Fifty years ago, whistling was everywhere. Bing Crosby whistled. So did Julie Andrews. Disney's dwarves, mailmen, and even Elvis puckered up. Today it is rare to find whistling in the movies, much less on the street. The skill has, however, not completely disappeared. Every year a group of dedicated whistlers descends on Louisburg , North Carolina , for the five-day International Whistlers Convention, where they whistle popular and classical songs before a panel of judges.

What was once a symbol of simplicity is now a complicated pursuit. Instrumental whistlers imitate instruments such as the flute, oboe, violin or clarinet, while bird whistlers chirp and warble. Hand whistlers cup their hands around their mouths and blow air through their fingers, and roof whistlers let their jaws hang open while they produce sounds from the back of their mouths, like ventriloquists. Ever whistle through your teeth? That's called tongue-and-palate. Then there is the tricky duotone, a two-note harmony produced by whistling out of both sides of the mouth. The most popular whistling technique, however, remains the pucker. “It's lips pursed, like you're giving a kiss,” explained Steve “The Whistler” Herbst, three-time recipient of the IWC Entertainer of the Year award, who sticks to the pucker in most of his performances.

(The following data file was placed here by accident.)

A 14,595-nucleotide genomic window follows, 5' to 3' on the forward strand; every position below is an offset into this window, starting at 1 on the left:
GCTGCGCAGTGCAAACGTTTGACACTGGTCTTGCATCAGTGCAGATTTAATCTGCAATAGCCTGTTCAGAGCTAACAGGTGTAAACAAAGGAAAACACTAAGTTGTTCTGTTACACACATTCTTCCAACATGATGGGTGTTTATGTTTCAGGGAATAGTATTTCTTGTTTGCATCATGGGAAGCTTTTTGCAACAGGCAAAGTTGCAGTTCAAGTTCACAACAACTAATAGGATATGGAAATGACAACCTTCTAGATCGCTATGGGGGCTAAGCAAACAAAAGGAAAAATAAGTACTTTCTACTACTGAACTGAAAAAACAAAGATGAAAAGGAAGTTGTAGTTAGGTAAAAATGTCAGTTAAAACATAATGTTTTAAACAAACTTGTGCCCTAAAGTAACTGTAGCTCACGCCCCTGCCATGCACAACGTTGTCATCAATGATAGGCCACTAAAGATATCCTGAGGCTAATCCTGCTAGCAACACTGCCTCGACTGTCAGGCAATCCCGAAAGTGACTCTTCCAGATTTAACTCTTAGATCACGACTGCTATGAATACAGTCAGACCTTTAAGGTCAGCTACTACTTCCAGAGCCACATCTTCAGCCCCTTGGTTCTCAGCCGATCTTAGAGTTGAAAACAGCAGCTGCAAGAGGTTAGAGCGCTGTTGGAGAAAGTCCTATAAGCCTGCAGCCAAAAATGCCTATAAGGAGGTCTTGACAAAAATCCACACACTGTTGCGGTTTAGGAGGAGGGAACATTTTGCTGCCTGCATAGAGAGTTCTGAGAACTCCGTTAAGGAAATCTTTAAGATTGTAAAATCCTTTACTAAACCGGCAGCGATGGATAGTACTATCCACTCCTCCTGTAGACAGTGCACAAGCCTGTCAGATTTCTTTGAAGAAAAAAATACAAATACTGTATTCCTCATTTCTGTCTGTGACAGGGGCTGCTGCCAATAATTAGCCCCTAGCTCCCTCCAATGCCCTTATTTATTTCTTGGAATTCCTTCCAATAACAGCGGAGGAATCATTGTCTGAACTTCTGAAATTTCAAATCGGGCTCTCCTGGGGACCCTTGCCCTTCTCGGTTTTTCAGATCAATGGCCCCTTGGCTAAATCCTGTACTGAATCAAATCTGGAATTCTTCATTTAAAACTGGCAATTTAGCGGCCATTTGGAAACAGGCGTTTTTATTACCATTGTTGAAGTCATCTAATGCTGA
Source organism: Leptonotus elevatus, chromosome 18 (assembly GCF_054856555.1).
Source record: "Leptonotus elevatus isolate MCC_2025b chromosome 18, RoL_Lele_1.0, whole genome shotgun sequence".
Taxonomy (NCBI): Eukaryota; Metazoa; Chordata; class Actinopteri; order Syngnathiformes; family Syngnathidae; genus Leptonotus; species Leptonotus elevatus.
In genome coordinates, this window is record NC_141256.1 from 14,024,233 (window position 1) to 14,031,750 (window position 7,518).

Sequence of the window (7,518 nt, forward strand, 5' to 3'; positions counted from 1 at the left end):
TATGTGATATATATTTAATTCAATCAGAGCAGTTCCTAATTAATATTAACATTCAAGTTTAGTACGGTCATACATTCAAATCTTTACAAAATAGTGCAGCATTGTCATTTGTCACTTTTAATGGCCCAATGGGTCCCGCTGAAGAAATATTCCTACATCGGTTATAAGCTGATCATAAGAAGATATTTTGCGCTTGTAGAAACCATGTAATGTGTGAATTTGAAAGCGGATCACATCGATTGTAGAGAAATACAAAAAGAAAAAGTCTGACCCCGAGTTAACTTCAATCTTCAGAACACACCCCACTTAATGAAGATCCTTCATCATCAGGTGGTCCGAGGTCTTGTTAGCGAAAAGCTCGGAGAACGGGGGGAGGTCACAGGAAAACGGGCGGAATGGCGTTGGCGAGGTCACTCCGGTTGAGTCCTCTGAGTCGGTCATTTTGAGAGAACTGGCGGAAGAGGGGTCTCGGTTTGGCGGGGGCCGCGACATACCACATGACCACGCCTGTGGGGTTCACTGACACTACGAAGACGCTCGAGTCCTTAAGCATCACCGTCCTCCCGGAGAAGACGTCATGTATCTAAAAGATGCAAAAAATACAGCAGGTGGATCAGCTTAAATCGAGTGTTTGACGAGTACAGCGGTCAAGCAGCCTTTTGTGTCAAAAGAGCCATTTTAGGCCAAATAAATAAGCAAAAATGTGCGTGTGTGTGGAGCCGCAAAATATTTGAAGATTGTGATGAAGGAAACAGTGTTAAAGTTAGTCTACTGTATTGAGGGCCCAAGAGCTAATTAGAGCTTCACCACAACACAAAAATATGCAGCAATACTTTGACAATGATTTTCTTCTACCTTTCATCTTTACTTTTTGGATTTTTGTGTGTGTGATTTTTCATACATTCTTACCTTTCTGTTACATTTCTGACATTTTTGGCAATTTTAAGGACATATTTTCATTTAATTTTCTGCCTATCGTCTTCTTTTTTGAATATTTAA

Herbst was drawn to whistling as a boy because it could be done anywhere. He whistled on his way to school, in his bedroom, in the yard and by his teenage years, he had developed a three-octave whistling range. (Most people, he says, have a range of one and half octaves, while some professional whistlers can do four.) He started performing in public incollege, whistling flute parts to accompany the University of Pennsylvania glee club. While practicing, he said, “People would stick their heads in my dorm room and say, ‘What was that?' And I would say, ‘Oh, that was Beethoven's Seventh.”

In 2002, Herbst quit his job as a Manhattan advertising executive to become a full-time professional whistler. He now spends his time shuttling back and forth between media appearances, TV commercial work, and performances. His work is proof that “whistling is an idea whose time has returned,” he said. He recently did a spot for Verizon in which he imitated the sound of a synthesized theremin, a instrument with an eerie, hollow sound. “Nowadays, musicians are being replaced left and right by synthesized instruments,” he said. “So to be hired to replace a synthesized instrument was a nice coup.”

Important whistlers:

Whistlin' Tom:

Geert Chatrou
Terry Rappold
Kimiko Wakiyama